• The movie has its funny bits (the vampire GPS is hilarious) and Dennis is cute as a button, tousled red curls and all.

    The film is not wildly inventive though.

  • Detailing (potatoes were grown at different times) and scientific accuracy (NASA was consulted) has been taken into account while also providing rough and ready translations for the scientifically challenged. At the end of an entertaining and engrossing 141 minutes, you doff your hat to the skill of the actors, the director, the never-say-die spirit of human beings and also remember the intrinsic value of trash.

  • Eye-popping production design makes for thrilling viewing despite significant departure from source material…

  • A charming origin story with effects to underline the beauty of miniature, Ant-Man is perfect counterfoil to the grand, sweeping, epic quality of Baahubali.

  • The characters are amusing, the colour palette gorgeous and the gags suitably silly but if you are looking for a cogent storyline you have to bring along a magnifying glass. Bullock doesn’t really fire on all cylinders and after a point the narrative, like its principal characters, gets a bit wobbly as the directors literally go for Overkill.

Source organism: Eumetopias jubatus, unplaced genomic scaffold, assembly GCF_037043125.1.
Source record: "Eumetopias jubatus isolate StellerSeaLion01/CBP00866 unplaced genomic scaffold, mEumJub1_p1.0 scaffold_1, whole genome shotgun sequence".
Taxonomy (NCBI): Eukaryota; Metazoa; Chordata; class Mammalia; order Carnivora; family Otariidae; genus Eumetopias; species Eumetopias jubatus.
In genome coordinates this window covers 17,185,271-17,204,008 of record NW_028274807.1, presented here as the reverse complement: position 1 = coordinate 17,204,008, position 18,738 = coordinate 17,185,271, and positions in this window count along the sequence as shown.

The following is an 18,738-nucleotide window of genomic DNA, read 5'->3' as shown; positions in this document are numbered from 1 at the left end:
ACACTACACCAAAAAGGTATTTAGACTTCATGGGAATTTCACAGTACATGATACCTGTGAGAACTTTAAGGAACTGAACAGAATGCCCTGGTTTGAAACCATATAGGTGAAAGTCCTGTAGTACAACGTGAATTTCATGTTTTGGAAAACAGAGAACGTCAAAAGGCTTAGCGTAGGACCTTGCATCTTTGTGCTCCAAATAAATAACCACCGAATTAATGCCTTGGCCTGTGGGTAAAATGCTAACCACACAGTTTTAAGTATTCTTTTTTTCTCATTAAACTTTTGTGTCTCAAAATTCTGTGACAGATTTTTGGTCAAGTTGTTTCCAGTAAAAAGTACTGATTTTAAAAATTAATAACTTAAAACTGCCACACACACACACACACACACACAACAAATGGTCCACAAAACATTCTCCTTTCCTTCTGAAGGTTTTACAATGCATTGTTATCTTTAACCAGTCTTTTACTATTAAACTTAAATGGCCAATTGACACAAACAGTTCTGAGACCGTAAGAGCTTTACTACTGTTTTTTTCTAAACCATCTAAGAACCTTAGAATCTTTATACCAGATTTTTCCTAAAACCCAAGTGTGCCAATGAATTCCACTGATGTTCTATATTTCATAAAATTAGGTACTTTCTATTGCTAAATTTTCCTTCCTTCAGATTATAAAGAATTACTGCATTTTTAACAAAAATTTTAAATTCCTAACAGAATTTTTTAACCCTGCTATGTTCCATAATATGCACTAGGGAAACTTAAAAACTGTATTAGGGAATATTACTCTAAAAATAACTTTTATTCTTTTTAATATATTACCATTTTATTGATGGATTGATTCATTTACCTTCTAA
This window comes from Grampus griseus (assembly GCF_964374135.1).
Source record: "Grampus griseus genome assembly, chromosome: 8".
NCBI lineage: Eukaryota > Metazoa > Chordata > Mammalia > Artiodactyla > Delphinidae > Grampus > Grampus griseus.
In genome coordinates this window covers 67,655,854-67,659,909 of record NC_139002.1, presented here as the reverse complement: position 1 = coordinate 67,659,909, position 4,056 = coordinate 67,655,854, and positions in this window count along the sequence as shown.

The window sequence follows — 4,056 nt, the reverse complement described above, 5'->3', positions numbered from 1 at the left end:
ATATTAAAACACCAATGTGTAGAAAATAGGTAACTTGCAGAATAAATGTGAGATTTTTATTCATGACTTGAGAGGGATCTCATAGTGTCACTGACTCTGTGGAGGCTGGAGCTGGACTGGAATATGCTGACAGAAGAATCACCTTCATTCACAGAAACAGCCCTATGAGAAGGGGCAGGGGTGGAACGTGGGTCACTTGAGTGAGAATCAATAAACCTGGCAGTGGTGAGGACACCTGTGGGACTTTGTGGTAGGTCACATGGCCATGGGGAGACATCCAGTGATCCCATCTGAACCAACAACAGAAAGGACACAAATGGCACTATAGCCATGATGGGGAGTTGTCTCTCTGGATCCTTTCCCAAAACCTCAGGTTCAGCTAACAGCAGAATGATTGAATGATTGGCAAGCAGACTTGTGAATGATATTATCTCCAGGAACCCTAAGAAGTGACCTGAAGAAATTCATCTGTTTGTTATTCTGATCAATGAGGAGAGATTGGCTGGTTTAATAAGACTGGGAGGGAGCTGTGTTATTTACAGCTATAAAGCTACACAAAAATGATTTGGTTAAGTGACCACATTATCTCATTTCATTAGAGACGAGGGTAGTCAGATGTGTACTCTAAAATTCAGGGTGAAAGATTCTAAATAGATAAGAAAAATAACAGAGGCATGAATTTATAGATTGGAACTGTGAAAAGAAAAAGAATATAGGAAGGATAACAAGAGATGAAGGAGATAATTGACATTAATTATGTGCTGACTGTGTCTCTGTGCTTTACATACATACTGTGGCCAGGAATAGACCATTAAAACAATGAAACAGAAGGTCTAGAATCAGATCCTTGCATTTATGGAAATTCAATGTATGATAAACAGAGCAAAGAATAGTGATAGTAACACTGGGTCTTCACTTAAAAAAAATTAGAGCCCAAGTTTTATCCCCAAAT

• If Broken Horses was supposed to be Parinda for Hollywood, the passion, emotion, guilt, love and redemption should all have been there, the songs could have been taken out (even the melodic Tumse Milke, sigh). Or Chopra should have made a completely different film. This straddling of stools always runs the risk of falling in between.

  • The film hinges on the masterly performances by its lead players. Redmayne’s contortions don’t come across as choreographed as he conveys the resolve of Hawking without making a show of it. Jones proves to be a credible foil as Jane. The rest of the cast are simply fillers to generate awe for the principal characters.

  • Fails to connect…Nothing more than a show reel for the lively Shenaz!

  • The sequel felt like more of the same with Philip Seymour Hoffman as the games designer Plutarch Heavensbee being the only plus point. The third book in the trilogy is split in two — I am sure it makes marketing sense, but am not sure how it helps the story. Julianne Moore is the only addition to the cast and she kills the role of rebel president Alma Coin with icy calm.

  • Ayer did a lot of research to make sure everything was authentic and the look and feel of the movie does transport you back to those times, or what we imagine Europe in 1945 looked like. Smoke and mirrors rule and you can watch Fury to see Commando comics come alive.

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